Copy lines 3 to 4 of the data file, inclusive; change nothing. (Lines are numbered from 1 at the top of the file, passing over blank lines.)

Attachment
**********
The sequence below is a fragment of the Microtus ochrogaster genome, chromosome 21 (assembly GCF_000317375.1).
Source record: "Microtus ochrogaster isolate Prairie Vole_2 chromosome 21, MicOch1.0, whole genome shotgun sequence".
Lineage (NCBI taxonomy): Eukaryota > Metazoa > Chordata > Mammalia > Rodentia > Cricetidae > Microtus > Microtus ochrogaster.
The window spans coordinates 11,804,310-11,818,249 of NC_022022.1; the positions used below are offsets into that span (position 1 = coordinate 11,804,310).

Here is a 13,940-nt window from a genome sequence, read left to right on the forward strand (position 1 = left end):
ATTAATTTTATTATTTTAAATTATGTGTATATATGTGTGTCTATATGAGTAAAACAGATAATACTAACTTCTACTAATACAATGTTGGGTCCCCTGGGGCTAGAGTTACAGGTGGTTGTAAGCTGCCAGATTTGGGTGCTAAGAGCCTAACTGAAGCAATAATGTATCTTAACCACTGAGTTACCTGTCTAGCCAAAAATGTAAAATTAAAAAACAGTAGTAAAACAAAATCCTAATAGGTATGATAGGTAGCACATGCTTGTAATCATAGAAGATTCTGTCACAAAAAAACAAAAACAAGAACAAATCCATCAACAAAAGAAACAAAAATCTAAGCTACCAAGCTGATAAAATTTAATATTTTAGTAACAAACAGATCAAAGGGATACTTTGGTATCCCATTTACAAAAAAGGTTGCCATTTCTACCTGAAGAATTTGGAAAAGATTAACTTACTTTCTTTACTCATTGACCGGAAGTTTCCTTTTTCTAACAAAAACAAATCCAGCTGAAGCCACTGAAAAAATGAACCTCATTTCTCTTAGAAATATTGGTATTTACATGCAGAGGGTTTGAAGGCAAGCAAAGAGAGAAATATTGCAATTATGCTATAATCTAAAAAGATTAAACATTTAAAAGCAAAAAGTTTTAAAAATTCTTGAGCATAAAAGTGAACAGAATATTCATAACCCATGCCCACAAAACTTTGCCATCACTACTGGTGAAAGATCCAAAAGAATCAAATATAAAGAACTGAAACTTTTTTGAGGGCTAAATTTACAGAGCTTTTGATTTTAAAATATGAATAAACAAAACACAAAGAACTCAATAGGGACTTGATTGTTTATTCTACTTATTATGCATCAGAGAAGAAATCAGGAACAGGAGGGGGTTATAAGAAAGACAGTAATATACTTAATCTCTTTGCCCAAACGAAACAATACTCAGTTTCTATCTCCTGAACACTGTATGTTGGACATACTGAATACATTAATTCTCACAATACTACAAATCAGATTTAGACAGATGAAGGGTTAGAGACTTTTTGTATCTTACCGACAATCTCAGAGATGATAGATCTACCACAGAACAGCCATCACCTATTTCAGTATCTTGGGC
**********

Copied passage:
Lineage (NCBI taxonomy): Eukaryota > Metazoa > Chordata > Mammalia > Rodentia > Cricetidae > Microtus > Microtus ochrogaster.
The window spans coordinates 11,804,310-11,818,249 of NC_022022.1; the positions used below are offsets into that span (position 1 = coordinate 11,804,310).